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Die Liebe der Danae (Deutsche Oper Berlin)

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  • Posted December 27, 2011

    Good case made for some lesser known Strauss!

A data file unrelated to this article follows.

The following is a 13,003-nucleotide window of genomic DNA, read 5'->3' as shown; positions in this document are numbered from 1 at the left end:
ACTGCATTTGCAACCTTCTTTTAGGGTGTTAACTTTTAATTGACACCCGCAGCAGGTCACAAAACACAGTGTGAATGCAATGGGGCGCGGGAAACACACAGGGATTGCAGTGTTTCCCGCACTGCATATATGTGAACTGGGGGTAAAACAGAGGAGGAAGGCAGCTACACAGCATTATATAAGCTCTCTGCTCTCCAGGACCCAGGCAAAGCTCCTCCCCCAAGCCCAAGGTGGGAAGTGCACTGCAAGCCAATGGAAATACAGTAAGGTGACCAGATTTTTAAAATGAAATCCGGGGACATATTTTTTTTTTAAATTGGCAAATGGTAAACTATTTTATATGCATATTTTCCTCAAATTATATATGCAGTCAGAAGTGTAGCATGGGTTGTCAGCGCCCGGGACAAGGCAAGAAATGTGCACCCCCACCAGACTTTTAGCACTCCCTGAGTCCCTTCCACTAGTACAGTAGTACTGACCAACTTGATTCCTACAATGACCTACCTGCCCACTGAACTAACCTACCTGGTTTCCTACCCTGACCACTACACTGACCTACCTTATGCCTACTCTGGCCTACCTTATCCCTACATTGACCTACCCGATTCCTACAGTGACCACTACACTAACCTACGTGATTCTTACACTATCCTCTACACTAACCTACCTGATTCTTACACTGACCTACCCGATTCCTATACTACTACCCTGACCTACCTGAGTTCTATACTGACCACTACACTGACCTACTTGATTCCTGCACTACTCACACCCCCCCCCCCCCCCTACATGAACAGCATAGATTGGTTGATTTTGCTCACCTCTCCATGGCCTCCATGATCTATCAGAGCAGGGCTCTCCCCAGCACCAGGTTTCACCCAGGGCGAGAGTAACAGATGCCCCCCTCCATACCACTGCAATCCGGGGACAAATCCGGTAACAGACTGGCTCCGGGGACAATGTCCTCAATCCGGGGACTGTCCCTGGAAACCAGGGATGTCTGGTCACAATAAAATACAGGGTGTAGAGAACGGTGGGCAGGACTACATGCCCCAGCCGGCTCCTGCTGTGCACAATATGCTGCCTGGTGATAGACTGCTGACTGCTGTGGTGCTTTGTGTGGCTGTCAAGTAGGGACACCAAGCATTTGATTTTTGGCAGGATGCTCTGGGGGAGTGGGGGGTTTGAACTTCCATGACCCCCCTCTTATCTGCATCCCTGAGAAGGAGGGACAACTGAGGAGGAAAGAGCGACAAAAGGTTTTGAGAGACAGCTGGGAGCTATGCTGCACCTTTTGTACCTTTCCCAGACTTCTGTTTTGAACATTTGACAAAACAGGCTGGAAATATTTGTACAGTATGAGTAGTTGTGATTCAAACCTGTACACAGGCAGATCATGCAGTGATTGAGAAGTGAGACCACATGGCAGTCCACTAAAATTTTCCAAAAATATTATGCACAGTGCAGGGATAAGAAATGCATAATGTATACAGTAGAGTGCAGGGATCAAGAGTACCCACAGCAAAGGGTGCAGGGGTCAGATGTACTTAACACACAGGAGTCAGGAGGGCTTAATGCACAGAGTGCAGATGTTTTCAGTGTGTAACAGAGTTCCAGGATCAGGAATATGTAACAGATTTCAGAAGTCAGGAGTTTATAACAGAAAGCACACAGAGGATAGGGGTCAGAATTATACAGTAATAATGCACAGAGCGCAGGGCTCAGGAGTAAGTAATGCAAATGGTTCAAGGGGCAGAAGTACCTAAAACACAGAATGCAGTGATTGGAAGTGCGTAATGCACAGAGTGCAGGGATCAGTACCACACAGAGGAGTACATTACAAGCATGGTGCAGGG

Richard Strauss did not write a lot of operas and, of those, the names most are familiar are "Der Rosenkavalier", "Elektra" and "Salome." Yet, according to writings and notes from the time, he personally considered "Der Liebe der Danae" (The Love of Danae) his greatest. In fact, he had died but three years before its premiere in 1952. Some reasons "Danae" has not enjoyed a greater production life to date may be its length (at just under three hours - although hardly the behemoth of operas) and it may be that the use of a fairly familiar Greek mythological tale of greed - as it existed in a bankrupt and corrupt state - interfering with true love and pure ethics was a bit much for post war Germany (and beyond). Regardless, this new production from the Berlin Opera is fun to watch and makes a compelling case for the revival of this lesser known masterpiece. Most are somewhat familiar with the basic tale of the God of gods, Jupiter, using his God of prosperity, Midas, to help Jupiter get the woman of his desire, Danae. Only when Jupiter discovers that Danae has not only discovered Jupiter's deceptions but has fallen in love with Midas does Jupiter put the famous curse on Midas whereby everything the latter touches turns to solid gold is - therefore - unattainable. In the end, Jupiter tests Danae's true devotions and Midas' allegiance by allowing Danae to choose and - in so doing - Midas and Dane become lovers, yet powerless and Jupiter becomes saddened and awakened to the reality that neither power nor gold will influence true love. The performances here are great. Manuela Uhl as Danae, Mark Delavan as Jupiter and Matthias Klink as Midas are all gifted singers as well as actors. The secondary roles, in a relatively small cast, are also quite good; most notably that of Thomas Blondelle as Mercury. The stage design and direction by Kirsten Harms is also arresting. Huge sections of palace wall provide a minimalist backdrop and - later - serve as the wreckage to the palace. Large paintings of unclear reference are toted off during the initial cast off of Pollux's wealth (whom Jupiter has gypped) as is his grand piano. The piano, in fact, makes for the single most strange stage prop throughout. Take from Pollux during the 'liquidation' of the initial scene (by being hoisted from its normal position to then hang suspended from the stage upside down, lid ajar) it then serves as some sort of symbol for - perhaps - the fleeting attraction of material wealth. Art Haus does its usual fine job of artistic packaging, superb video quality and very helpful booklet information. It is also a welcome benefit to have an additional 22' of film interviews with Kirsten Harms and dramaturge Andreas K.W. Meyer. I recommend this to anyone wanting to explore wonderful yet lesser known opera in a familiar tonal world but with contemporary and visually stunning vision.

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